Thoracic Muscle Respiratory Load Compensation in Conscious Animals and Human Respiratory Perception after Spinal Cord Injury

MISSING IMAGE

Material Information

Title:
Thoracic Muscle Respiratory Load Compensation in Conscious Animals and Human Respiratory Perception after Spinal Cord Injury
Physical Description:
1 online resource (184 p.)
Language:
english
Creator:
Jaiswal, Poonam B
Publisher:
University of Florida
Place of Publication:
Gainesville, Fla.
Publication Date:

Thesis/Dissertation Information

Degree:
Doctorate ( Ph.D.)
Degree Grantor:
University of Florida
Degree Disciplines:
Veterinary Medical Sciences, Veterinary Medicine
Committee Chair:
DAVENPORT,PAUL W
Committee Co-Chair:
REEP,ROGER L
Committee Members:
BOLSER,DONALD CLEMENTZ
HAYWARD,LINDA F
FULLER,DAVID
MARTIN,ANATOLE D,III

Subjects

Subjects / Keywords:
cervical -- conscious -- cord -- external -- injury -- intercostal -- loading -- rat -- respiratory -- spinal
Veterinary Medicine -- Dissertations, Academic -- UF
Genre:
Veterinary Medical Sciences thesis, Ph.D.
bibliography   ( marcgt )
theses   ( marcgt )
government publication (state, provincial, terriorial, dependent)   ( marcgt )
born-digital   ( sobekcm )
Electronic Thesis or Dissertation

Notes

Abstract:
The external intercostal (EI) muscles are primary muscles of inspiration and play a significant role during normal and loaded breathing. Intrinsic transient tracheal occlusion (ITTO) is a conscious animal model used to induce respiratory load compensation, which is a muscle mediated response aimed at restoring ventilatory homeostasis. Respiratory muscle activity is modulated by the conscious state. This doctoral dissertation presents results from three studies aimed to assess the neurophysiology of the EI muscle in a conscious rat model. Accordingly, the first aim of this study was to investigate the neurophysiological activity pattern of the EI muscle in adult conscious rats. Our primary finding was that ITTO elicits a load compensation response in the EI muscles that is characterized by an increase in EMG activity. The control of thoracic motorneurons is via direct input from the contralateral VRG and polysynaptic ipsilateral pathways from the DRG and VRG via cervical and thoracic interneurons. Cervical spinal cord injury (c-SCI) disrupts these descending inputs to the respiratory motorneurons. This in turn affects the normal EI muscle functioning and may alter their respiratory load compensation response. In our second aim, we studied respiratory load compensation in the EI muscles by means of ITTO conditioning in conscious rats with unilateral c-SCI using a cervical hemisection (C2HS) model. The results of this study indicate that although bilateral EI muscle activity is reduced one week after c-SCI, ITTO elicits a load compensation response in these muscles and repeated conditioning may improve EI muscle functioning. The purpose of our third aim was to assess the impact of ITTO conditioning on EI muscle neurophysiology. We exposed ITTO conditioned, chronically injured c-SCI animals to hyperoxic-hypercapnia and analyzed the corresponding EI muscle EMG activity. Repeated acute intermittent hypoxia (AIH) exposure is known to improve the ventilatory status in SCI animals. In our final aim, we evaluated respiratory load compensation and magnitude estimation abilities of inspiratory resistive loads (IRL) in an individual with chronic c-SCI before and ten days after AIH treatment. AIH did not alter the perceptual sensitivity and induced increases in ventilatory load compensation ability in our study subject.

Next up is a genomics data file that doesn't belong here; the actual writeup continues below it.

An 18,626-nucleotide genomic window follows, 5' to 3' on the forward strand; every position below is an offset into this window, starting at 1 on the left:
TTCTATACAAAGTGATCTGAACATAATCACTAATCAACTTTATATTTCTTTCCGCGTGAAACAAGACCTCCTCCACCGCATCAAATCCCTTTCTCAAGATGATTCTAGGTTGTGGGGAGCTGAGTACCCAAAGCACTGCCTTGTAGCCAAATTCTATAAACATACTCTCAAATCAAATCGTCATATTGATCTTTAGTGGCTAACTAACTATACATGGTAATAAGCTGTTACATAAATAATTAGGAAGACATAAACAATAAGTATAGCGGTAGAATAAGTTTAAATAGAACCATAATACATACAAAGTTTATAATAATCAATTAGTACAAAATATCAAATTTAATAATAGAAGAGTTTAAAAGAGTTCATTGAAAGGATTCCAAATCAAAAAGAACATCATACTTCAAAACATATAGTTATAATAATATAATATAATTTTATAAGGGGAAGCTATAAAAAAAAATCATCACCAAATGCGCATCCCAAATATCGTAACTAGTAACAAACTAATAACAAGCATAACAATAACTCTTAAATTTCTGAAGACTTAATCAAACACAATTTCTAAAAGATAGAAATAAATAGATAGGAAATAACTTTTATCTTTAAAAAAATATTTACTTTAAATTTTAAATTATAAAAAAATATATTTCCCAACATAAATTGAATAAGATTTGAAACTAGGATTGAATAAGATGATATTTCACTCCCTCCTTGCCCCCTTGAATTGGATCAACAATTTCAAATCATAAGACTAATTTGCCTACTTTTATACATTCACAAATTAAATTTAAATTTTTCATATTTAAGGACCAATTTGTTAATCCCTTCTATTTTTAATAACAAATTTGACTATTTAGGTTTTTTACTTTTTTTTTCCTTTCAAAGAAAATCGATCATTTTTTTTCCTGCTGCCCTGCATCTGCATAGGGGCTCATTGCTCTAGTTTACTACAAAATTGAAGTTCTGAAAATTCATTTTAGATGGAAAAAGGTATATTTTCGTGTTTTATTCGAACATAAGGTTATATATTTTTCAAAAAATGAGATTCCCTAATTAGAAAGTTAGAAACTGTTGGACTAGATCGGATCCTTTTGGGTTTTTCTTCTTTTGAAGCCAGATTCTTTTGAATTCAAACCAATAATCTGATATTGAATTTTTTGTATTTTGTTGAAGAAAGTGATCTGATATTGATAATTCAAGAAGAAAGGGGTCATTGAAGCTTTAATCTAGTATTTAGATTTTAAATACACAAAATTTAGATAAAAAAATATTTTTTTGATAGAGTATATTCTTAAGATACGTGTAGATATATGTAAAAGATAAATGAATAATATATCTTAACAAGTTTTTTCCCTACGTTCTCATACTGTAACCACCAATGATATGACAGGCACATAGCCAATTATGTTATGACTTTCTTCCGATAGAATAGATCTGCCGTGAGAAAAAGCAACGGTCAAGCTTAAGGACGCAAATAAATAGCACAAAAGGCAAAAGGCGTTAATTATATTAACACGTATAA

General Note:
In the series University of Florida Digital Collections.
General Note:
Includes vita.
Bibliography:
Includes bibliographical references.
Source of Description:
Description based on online resource; title from PDF title page.
Source of Description:
This bibliographic record is available under the Creative Commons CC0 public domain dedication. The University of Florida Libraries, as creator of this bibliographic record, has waived all rights to it worldwide under copyright law, including all related and neighboring rights, to the extent allowed by law.
Statement of Responsibility:
by Poonam B Jaiswal.
Thesis:
Thesis (Ph.D.)--University of Florida, 2014.
Local:
Adviser: DAVENPORT,PAUL W.
Local:
Co-adviser: REEP,ROGER L.
Electronic Access:
RESTRICTED TO UF STUDENTS, STAFF, FACULTY, AND ON-CAMPUS USE UNTIL 2016-05-31

Record Information

Source Institution:
UFRGP
Rights Management:
Applicable rights reserved.
Classification:
lcc - LD1780 2014
System ID:
UFE0046641:00001